Poet Interview #71: James Dennis Casey IV

Can you tell us a little bit about yourself? At what age did you start writing? Who/what first inspired you to begin? Who are some of your favorite writers and artists (past and/or contemporary)?
I come from a family of bootleggers, self proclaimed pirates, and peace & love era hippies. My late grandmother’s great-uncle, A.F. Ray, actually founded Garden City, Colorado, with moonshine money. I know that has nothing to do with poetry, but it’s just a fun fact to offer some insight into the type of family I grew up in. We’re all a bunch of outlaw good ol’ boys and wild free spirits.
My mother was always encouraging me to develop my artistic talent. I started writing and drawing at a young age. The first thing I can remember writing is a Halloween short story for a class contest in elementary school that I won first place for. I started to get more serious about poetry in my teens. Listening to artists like Tom Waits, The Doors, Leonard Cohen, and Nick Cave in high school had a lot to do with it.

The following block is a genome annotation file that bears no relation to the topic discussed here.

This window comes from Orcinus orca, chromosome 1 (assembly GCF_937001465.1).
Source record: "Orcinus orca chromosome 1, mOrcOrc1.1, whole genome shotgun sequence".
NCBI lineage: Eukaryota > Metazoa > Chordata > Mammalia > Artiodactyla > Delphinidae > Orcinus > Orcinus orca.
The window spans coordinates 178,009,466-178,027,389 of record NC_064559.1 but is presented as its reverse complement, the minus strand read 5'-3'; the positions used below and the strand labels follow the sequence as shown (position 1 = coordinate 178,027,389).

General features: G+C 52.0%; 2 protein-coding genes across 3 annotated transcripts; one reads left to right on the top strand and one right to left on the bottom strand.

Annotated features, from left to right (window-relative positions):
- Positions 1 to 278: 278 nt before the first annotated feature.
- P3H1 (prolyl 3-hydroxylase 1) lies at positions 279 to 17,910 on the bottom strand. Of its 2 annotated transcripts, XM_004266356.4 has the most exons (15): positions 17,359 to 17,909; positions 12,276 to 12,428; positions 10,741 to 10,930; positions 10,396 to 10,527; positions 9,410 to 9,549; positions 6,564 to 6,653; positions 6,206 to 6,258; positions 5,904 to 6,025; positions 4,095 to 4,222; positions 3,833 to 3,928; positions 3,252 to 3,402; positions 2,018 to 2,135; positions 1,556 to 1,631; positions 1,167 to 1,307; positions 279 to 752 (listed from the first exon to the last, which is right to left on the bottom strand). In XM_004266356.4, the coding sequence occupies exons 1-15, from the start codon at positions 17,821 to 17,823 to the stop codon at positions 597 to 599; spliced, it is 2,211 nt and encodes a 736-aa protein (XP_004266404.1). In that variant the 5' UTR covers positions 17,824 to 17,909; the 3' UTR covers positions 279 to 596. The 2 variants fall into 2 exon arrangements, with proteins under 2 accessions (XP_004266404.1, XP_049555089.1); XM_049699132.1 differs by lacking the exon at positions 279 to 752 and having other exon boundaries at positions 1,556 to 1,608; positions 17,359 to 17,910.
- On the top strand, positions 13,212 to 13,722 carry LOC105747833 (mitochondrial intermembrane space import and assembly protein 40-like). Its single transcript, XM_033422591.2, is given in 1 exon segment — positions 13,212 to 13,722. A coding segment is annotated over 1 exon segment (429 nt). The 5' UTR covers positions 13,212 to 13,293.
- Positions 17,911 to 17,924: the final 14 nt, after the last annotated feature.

I’ve always been a pretty avid reader too, and a lover of art. My favorite writers are Charles Bukowski, Jim Morrison, Hunter S. Thompson, Stephen King, and Jonathan Shaw. My favorite artists are Gerald Brom, Luis Royo, H.R. Giger, Zdzislaw Bekinski, and Fab Ciraolo.
How do you first start writing a poem? Does it come to you out of the blue, or do you have a set time where you meet with your Muse each day to fall into a rhythm?
My writing method varies depending on my mood. Sometimes I’ll wake up early, make a pot of coffee, and have a mellow day typing out a few words while smoking a few cigarettes in between. Other days I’ll wake up well after noon, crack a bottle of liquor, and violently slap at the keys while chain smoking. I must admit that some of my best work comes from the latter method. I believe it was Hemingway that said “Write drunk; edit sober.” Having a muse is a big help as well, and I do have one that I love very much, but sometimes I find it hard to write if I get too happy. So writers block can be a bit of a problem for me at times. It just doesn’t flow the same, and I’m not a fan of monorhyming cushy love poems. I like to just let the words flow when they want to flow and don’t force the issue. It’s quality not quantity that counts.